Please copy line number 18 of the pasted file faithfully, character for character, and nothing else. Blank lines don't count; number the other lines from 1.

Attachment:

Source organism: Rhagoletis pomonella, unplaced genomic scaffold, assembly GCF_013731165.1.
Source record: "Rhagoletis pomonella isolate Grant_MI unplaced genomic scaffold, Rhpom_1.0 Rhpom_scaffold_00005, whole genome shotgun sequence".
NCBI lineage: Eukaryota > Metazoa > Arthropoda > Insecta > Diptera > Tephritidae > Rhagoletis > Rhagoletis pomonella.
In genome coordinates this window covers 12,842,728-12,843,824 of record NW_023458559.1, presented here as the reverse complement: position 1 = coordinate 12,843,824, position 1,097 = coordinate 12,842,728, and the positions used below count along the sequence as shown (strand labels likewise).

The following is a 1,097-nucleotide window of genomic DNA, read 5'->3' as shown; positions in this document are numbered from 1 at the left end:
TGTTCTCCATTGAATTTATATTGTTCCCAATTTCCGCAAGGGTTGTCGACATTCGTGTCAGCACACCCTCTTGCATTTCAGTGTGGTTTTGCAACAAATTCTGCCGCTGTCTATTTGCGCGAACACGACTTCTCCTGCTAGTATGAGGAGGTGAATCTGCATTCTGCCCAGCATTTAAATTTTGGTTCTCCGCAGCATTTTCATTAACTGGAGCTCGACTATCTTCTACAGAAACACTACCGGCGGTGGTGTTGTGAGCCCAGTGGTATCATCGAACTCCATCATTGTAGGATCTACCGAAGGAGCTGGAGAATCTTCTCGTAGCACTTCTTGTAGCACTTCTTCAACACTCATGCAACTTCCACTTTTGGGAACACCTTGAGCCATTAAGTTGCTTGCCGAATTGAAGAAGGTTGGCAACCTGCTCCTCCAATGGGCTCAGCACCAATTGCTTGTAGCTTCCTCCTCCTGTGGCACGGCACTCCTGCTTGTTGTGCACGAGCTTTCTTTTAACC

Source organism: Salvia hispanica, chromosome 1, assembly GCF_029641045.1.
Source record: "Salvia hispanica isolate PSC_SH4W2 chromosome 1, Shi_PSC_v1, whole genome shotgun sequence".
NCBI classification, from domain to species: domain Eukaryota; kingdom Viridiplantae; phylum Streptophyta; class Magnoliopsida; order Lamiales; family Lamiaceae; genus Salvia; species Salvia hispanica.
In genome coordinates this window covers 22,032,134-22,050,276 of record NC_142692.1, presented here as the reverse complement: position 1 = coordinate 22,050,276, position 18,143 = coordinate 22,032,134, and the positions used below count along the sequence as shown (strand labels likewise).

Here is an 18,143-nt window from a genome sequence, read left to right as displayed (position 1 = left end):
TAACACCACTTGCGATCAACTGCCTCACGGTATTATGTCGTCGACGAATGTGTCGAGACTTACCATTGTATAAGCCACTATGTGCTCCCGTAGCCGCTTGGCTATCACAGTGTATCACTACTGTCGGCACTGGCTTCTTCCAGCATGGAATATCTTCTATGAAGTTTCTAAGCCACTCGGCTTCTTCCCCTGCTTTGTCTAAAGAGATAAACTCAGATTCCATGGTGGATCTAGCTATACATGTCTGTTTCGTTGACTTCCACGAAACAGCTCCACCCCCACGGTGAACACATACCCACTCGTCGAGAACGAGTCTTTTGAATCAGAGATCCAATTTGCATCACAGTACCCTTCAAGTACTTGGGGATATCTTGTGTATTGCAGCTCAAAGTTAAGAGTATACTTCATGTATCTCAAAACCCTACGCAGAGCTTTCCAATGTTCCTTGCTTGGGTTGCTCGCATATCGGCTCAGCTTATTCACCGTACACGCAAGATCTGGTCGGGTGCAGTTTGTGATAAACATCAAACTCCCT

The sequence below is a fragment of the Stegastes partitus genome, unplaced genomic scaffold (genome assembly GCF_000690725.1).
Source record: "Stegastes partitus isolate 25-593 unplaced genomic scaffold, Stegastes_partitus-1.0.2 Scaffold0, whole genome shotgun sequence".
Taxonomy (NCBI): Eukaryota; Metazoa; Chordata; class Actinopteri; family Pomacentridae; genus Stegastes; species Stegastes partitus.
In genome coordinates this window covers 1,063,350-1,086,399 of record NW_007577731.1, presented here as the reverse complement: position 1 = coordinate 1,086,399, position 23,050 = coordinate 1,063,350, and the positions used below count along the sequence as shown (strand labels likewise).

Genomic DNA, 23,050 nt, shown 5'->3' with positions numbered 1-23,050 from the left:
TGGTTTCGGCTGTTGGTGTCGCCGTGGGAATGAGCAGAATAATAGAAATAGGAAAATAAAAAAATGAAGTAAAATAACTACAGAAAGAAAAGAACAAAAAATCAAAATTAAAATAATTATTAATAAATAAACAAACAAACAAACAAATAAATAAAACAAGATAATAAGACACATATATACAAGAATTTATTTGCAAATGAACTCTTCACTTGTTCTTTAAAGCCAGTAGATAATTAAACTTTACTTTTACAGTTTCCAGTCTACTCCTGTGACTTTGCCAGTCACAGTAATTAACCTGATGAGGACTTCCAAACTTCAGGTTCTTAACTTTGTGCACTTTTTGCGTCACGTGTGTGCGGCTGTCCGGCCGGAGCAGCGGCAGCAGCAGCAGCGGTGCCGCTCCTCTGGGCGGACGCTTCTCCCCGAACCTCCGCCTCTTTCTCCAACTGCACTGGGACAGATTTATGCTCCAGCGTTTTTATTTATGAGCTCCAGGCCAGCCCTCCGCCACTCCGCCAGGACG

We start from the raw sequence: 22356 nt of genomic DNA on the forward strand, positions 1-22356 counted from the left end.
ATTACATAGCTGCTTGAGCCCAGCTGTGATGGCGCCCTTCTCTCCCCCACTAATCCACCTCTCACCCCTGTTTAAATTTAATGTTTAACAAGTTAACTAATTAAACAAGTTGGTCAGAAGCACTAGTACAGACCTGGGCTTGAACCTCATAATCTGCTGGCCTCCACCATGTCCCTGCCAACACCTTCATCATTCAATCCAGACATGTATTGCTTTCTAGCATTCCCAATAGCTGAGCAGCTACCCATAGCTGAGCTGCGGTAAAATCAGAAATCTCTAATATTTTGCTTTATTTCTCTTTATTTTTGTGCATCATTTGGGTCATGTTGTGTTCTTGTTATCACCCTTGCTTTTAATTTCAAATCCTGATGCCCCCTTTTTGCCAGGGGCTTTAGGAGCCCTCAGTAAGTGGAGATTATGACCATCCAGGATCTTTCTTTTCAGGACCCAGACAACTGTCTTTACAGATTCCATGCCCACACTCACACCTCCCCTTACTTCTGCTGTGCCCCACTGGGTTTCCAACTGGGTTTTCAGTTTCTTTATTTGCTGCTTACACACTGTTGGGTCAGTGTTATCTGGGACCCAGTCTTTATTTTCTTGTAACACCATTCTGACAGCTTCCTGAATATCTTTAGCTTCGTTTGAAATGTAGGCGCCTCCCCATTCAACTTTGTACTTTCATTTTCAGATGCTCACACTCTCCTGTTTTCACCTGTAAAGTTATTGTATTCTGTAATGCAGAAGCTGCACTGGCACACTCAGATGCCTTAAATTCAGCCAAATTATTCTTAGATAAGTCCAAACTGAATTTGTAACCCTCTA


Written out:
TGGTTTCGGCTGTTGGTGTCGCCGTGGGAATGAGCAGAATAATAGAAATAGGAAAATAAAAAAATGAAGTAAAATAACTACAGAAAGAAAAGAACAAAAAATCAAAATTAAAATAATTATTAATAAATAAACAAACAAACAAACAAATAAATAAAACAAGATAATAAGACACATATATACAAGAATTTATTTGCAAATGAACTCTTCACTTGTTCTTTAAAGCCAGTAGATAATTAAACTTTACTTTTACAGTTTCCAGTCTACTCCTGTGACTTTGCCAGTCACAGTAATTAACCTGATGAGGACTTCCAAACTTCAGGTTCTTAACTTTGTGCACTTTTTGCGTCACGTGTGTGCGGCTGTCCGGCCGGAGCAGCGGCAGCAGCAGCAGCGGTGCCGCTCCTCTGGGCGGACGCTTCTCCCCGAACCTCCGCCTCTTTCTCCAACTGCACTGGGACAGATTTATGCTCCAGCGTTTTTATTTATGAGCTCCAGGCCAGCCCTCCGCCACTCCGCCAGGACG